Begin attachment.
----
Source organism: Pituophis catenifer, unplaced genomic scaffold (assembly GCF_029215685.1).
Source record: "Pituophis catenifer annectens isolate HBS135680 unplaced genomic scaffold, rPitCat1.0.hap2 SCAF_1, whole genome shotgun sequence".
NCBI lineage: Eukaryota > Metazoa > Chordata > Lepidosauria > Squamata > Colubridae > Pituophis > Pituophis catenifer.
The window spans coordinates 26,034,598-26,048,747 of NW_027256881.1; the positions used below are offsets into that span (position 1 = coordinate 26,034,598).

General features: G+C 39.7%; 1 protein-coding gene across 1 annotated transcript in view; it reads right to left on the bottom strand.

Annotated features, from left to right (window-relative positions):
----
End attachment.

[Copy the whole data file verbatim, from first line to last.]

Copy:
Source organism: Pituophis catenifer, unplaced genomic scaffold (assembly GCF_029215685.1).
Source record: "Pituophis catenifer annectens isolate HBS135680 unplaced genomic scaffold, rPitCat1.0.hap2 SCAF_1, whole genome shotgun sequence".
NCBI lineage: Eukaryota > Metazoa > Chordata > Lepidosauria > Squamata > Colubridae > Pituophis > Pituophis catenifer.
The window spans coordinates 26,034,598-26,048,747 of NW_027256881.1; the positions used below are offsets into that span (position 1 = coordinate 26,034,598).

General features: G+C 39.7%; 1 protein-coding gene across 1 annotated transcript in view; it reads right to left on the bottom strand.

Annotated features, from left to right (window-relative positions):